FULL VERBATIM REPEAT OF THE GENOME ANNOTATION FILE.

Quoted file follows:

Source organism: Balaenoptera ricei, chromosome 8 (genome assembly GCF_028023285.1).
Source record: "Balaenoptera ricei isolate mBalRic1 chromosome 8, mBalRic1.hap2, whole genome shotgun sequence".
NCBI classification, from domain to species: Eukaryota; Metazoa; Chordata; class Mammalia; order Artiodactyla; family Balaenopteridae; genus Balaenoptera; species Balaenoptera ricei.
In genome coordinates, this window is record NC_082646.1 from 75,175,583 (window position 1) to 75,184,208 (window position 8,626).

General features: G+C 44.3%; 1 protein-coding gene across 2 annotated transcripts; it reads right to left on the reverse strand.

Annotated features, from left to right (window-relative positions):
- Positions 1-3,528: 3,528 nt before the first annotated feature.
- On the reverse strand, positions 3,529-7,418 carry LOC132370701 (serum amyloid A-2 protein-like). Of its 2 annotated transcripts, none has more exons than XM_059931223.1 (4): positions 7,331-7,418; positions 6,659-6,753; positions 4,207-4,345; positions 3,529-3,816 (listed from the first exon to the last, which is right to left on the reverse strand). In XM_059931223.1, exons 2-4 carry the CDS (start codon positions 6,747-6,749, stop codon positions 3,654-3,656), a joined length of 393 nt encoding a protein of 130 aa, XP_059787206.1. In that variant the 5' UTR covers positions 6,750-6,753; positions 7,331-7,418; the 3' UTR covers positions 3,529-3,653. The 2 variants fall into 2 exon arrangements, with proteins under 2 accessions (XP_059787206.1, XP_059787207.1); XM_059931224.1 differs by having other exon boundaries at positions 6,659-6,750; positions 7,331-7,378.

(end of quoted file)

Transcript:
Source organism: Balaenoptera ricei, chromosome 8 (genome assembly GCF_028023285.1).
Source record: "Balaenoptera ricei isolate mBalRic1 chromosome 8, mBalRic1.hap2, whole genome shotgun sequence".
NCBI classification, from domain to species: Eukaryota; Metazoa; Chordata; class Mammalia; order Artiodactyla; family Balaenopteridae; genus Balaenoptera; species Balaenoptera ricei.
In genome coordinates, this window is record NC_082646.1 from 75,175,583 (window position 1) to 75,184,208 (window position 8,626).

General features: G+C 44.3%; 1 protein-coding gene across 2 annotated transcripts; it reads right to left on the reverse strand.

Annotated features, from left to right (window-relative positions):
- Positions 1-3,528: 3,528 nt before the first annotated feature.
- On the reverse strand, positions 3,529-7,418 carry LOC132370701 (serum amyloid A-2 protein-like). Of its 2 annotated transcripts, none has more exons than XM_059931223.1 (4): positions 7,331-7,418; positions 6,659-6,753; positions 4,207-4,345; positions 3,529-3,816 (listed from the first exon to the last, which is right to left on the reverse strand). In XM_059931223.1, exons 2-4 carry the CDS (start codon positions 6,747-6,749, stop codon positions 3,654-3,656), a joined length of 393 nt encoding a protein of 130 aa, XP_059787206.1. In that variant the 5' UTR covers positions 6,750-6,753; positions 7,331-7,418; the 3' UTR covers positions 3,529-3,653. The 2 variants fall into 2 exon arrangements, with proteins under 2 accessions (XP_059787206.1, XP_059787207.1); XM_059931224.1 differs by having other exon boundaries at positions 6,659-6,750; positions 7,331-7,378.